Trailer Jetters Help New York Cleaner Power Through Clogged Pipes

Enclosed trailer jetters open pipes – and new revenue streams – for New York contractor.
Trailer Jetters Help New York Cleaner Power Through Clogged Pipes
Adirondack Septic Tank’s 4018 water jetters from US Jetting are set up in enclosed trailers with 300-gallon water tanks and 500-foot hose reels.

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Sometimes an equipment purchase leads contractors to unexpected jobs they never initially envisioned. That’s the case with Rick Zielinski, the owner of Adirondack Septic Tank, an Amsterdam, N.Y.-based company that primarily cleans and inspects drainlines and septic tanks.

In 2005, Zielinski bought a 4018 water jetter made by US Jetting Inc. His main objective: increased pressure to muscle through tough clogs. Pleased with the results, he bought another 4018 jetter in 2008. Both units are mounted in enclosed trailers and feature 300-gallon water tanks, 500-foot-capacity hose reels and pumps that generate pressure and flow of 4,000 psi at 18 gpm.

“We’ve had jetters since the mid-1980s, but they were lower psi/higher gpm units,” Zielinski says. “We wanted to go to higher-pressure units to be more productive with difficult drains … deal more effectively with tree roots and grease clogs.”

In that respect, the 4018s provided exactly what Zielinski sought. Talk about power: On one particular job, where a sewer-installation crew inadvertently flushed excess concrete and mortar into a new line while washing off tools and equipment, one of the 4018s actually removed the dried concrete and mortar.

“It was one of the tougher jobs we’ve encountered because all the new sewer lines ran under a manufacturing facility’s production floor, so it was virtually impossible to dig up the line and replace it,” Zielinski explains. “We saved that company a lot of money and effort. The jetter saved the day in that case. We got some ‘attaboys’ on that one.”

But the jetters also come up big in other creative applications. For example, at both a local college and a minimum-security prison, Adirondack crews used the jetter to clean out old, never-used conduit pipes, then inspected them to make sure they were ready for fiber-optic cable installations.

“In both cases, we had to confirm that the 3-inch-diameter conduit was still viable,” he explains. “But after that, we used the jetter to pull a small cable through the conduit so the fiber-optic installers had something to use to pull the fiber-optic cable through. We ran the jet to the far side of the line, then hooked up the smaller pulling cable and reeled the jet hose back in.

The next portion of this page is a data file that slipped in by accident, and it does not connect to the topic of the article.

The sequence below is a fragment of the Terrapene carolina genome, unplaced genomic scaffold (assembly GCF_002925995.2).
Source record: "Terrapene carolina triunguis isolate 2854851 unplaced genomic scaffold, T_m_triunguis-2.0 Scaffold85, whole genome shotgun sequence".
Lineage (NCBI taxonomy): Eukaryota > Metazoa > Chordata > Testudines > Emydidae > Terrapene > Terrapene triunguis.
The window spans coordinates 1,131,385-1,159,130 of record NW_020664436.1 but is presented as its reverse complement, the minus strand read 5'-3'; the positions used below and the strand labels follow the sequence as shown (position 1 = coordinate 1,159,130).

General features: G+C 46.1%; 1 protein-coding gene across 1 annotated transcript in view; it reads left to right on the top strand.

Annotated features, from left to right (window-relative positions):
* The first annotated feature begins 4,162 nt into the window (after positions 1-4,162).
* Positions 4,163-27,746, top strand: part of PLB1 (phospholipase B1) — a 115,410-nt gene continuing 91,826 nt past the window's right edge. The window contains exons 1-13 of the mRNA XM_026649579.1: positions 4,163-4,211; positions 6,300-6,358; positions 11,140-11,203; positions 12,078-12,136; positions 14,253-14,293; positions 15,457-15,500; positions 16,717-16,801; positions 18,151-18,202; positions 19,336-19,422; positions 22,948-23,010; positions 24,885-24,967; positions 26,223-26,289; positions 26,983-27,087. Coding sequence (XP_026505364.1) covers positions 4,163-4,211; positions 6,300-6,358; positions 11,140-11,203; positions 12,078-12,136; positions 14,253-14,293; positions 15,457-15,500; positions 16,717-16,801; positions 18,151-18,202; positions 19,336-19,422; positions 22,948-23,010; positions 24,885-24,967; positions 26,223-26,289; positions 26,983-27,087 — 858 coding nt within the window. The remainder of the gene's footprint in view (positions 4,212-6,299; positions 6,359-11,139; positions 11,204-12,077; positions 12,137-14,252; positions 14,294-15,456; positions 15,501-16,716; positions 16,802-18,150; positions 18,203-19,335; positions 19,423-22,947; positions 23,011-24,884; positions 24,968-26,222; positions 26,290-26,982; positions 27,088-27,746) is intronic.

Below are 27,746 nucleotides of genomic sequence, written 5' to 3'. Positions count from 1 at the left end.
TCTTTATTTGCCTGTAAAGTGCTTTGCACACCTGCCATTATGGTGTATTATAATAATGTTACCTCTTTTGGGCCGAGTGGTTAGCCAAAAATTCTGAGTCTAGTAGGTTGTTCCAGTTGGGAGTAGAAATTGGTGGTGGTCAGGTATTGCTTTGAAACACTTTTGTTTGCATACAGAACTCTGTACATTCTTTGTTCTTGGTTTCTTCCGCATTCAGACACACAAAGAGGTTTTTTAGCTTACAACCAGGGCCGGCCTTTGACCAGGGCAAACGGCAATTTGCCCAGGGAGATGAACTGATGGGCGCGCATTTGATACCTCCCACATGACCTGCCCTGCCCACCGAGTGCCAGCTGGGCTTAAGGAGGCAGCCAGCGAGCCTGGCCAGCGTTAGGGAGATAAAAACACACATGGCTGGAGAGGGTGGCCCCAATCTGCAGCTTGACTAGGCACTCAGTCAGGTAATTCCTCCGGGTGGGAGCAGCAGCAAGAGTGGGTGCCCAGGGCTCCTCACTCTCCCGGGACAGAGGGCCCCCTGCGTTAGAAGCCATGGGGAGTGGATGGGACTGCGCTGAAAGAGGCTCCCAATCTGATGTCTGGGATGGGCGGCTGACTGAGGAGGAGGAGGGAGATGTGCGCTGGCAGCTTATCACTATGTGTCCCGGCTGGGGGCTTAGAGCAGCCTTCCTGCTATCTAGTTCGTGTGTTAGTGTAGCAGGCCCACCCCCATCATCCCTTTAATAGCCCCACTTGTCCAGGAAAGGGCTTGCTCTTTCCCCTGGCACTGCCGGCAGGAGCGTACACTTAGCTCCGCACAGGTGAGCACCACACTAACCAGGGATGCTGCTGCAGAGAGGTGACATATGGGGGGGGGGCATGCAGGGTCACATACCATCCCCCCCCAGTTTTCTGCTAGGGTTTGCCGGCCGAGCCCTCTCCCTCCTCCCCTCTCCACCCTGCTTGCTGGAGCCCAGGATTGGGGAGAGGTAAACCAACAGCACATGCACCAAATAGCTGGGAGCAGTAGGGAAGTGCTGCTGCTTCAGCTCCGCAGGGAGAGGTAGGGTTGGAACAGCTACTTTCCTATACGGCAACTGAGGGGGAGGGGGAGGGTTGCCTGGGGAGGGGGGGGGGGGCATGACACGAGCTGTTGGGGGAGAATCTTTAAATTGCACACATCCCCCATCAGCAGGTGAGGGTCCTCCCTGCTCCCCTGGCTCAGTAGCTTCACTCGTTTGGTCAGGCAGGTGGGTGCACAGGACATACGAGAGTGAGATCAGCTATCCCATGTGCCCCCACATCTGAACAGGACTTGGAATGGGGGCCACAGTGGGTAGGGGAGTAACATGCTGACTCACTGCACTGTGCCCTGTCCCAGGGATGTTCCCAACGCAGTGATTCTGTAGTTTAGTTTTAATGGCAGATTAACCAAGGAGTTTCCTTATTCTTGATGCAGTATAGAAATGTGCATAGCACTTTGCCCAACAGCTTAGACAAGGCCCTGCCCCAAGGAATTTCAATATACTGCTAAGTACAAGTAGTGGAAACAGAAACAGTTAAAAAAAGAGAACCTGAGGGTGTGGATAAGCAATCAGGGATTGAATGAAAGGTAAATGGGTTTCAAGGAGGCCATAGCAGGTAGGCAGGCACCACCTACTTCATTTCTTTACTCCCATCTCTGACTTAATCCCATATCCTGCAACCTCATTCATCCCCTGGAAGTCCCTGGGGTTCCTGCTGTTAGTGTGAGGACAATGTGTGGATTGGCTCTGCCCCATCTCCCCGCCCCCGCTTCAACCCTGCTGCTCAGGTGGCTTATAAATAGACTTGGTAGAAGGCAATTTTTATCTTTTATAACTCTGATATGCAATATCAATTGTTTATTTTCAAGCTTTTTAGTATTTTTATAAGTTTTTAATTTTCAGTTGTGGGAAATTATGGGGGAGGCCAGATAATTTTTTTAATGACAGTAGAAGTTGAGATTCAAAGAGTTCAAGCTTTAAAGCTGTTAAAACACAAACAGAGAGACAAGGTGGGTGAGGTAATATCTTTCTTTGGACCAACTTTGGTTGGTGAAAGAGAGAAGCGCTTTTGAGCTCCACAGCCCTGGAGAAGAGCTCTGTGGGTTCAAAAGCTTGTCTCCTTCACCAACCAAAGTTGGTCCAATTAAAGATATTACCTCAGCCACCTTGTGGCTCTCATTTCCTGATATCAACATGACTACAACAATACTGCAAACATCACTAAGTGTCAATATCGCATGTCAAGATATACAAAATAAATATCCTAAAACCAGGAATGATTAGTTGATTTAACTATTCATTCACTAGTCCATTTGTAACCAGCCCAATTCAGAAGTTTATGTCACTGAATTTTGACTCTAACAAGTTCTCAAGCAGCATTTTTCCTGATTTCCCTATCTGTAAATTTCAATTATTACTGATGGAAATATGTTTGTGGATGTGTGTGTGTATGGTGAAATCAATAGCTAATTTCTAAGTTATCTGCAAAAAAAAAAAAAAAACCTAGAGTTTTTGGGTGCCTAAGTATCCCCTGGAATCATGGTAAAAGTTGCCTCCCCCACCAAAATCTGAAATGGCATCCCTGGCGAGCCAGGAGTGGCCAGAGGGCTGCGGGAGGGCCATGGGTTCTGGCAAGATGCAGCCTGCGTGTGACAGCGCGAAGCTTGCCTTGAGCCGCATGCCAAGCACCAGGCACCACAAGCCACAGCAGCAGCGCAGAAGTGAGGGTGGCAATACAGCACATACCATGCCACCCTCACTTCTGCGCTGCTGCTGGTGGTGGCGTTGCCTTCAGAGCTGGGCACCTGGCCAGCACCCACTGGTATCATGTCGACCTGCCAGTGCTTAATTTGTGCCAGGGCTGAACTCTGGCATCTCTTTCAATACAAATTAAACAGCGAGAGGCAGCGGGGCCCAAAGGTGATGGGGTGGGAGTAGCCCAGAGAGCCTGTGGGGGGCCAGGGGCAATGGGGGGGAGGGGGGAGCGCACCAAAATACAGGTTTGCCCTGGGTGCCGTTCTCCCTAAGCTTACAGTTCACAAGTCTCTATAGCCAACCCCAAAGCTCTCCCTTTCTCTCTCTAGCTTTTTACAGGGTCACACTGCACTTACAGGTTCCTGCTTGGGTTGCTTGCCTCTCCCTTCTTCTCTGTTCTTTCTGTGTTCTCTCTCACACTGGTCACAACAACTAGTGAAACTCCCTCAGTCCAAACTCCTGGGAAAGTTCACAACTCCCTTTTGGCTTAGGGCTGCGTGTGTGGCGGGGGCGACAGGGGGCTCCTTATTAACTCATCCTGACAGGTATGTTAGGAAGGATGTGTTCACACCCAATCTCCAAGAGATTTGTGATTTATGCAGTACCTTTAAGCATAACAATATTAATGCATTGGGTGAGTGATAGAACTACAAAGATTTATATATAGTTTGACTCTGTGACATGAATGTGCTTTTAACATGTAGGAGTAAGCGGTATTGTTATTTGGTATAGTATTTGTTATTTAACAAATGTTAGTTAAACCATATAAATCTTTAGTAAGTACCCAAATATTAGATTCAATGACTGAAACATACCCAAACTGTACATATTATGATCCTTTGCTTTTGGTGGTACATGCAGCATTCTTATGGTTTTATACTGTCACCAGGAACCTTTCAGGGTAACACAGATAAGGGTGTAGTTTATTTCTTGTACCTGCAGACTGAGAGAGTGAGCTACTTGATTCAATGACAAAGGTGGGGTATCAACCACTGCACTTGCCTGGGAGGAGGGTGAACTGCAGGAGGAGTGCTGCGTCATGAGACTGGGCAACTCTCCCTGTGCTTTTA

“Both machines have definitely opened up new markets for us,” he adds. “There are many jobs over the years that we wouldn’t have attempted without these jetters. We feel very confident about what they can do.”

Among others, the company also uses the jetters for jobs such as cleaning grease trap lines and breaking up greasy sludge inside grease traps, and cleaning leachate collection lines under landfills – some of them up to 1,000 feet long, which required adding an additional 500-foot-long hose. And during the past winter, which was unusually harsh, Zielinski says he used the 4018s to unclog frozen lines in everything from septic systems to force mains.

Zielinski prefers the enclosed trailers for two reasons: They allow the jetters to function during below-freezing temperatures and allow crews to carry as much equipment as possible. That averts time-consuming and profit-killing trips between job sites and the company’s shop.

The 14-foot, tandem-axle trailers are made by Wells Cargo and United Trailers Inc. The company also owns four pipeline-inspection cameras, three QuickView models made by Vivax-Metrotech Corp. and one unit made by Ratech Electronics. Each trailer carries two cameras. “It’s like wearing a belt and suspenders – if one breaks, you’ve got to have a backup plan,” Zielinski quips.

The newer of the two 4018s features a remote control, which Zielinski says is a very handy feature, especially in terms of employee safety.

“The remote doesn’t always eliminate the need for a second man,” he points out. “We still send out two guys on a job because safety first is a better way to do business. But the remote is very useful. If both guys on a crew are inside a building, they don’t have to run outside to turn it off.

“That’s not only convenient, it’s also safer,” he adds. “If both guys are in a building and water suddenly starts coming up another floor drain or out of some fixture, like a toilet or a sink, and there are electrical panels nearby, they can shut the jetter down quickly and assess the situation.”

Overall, Zielinski says the units – which cost about $38,000 and $42,000, respectively – have been a great investment. So good, in fact, that he’s strongly considering buying another unit.

“They’re one of the more profitable tools we have because there are no disposal costs involved with the work they do and they don’t require other materials in order to use them,” Zielinski says. “So there’s a better profit margin on the type of work they do.

“They generate a large percentage of our overall gross revenue,” he continues. “And they can provide stand-alone service or work in conjunction with our other equipment, like our vacuum trucks. I don’t know what we’d do without them.”



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